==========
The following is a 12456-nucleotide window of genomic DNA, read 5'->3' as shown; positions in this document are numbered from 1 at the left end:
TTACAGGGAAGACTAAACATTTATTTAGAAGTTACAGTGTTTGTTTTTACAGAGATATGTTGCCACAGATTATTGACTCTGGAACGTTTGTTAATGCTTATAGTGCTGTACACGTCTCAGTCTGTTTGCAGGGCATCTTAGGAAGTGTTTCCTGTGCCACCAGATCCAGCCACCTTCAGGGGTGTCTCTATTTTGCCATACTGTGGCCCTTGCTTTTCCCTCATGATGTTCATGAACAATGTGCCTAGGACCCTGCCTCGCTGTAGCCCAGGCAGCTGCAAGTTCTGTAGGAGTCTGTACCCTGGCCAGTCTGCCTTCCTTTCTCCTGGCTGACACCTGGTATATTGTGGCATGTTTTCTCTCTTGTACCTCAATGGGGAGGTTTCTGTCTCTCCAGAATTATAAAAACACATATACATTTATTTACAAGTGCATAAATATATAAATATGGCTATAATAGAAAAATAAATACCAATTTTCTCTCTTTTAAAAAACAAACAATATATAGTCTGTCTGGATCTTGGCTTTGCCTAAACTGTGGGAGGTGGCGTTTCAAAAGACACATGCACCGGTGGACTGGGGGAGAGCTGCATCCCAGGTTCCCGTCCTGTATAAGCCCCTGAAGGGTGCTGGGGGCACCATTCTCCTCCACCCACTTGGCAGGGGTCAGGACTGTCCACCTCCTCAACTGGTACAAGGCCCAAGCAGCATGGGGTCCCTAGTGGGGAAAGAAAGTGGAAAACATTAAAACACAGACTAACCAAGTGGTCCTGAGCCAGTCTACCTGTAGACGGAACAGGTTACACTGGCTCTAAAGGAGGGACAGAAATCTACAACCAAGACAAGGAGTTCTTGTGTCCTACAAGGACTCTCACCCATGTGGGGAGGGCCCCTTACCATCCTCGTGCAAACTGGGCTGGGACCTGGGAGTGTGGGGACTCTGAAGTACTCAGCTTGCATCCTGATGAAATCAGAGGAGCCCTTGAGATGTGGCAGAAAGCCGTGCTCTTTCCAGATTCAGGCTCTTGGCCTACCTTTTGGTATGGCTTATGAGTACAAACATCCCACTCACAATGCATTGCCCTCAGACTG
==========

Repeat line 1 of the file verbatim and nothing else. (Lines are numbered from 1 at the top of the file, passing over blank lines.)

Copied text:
The following is a 12456-nucleotide window of genomic DNA, read 5'->3' as shown; positions in this document are numbered from 1 at the left end: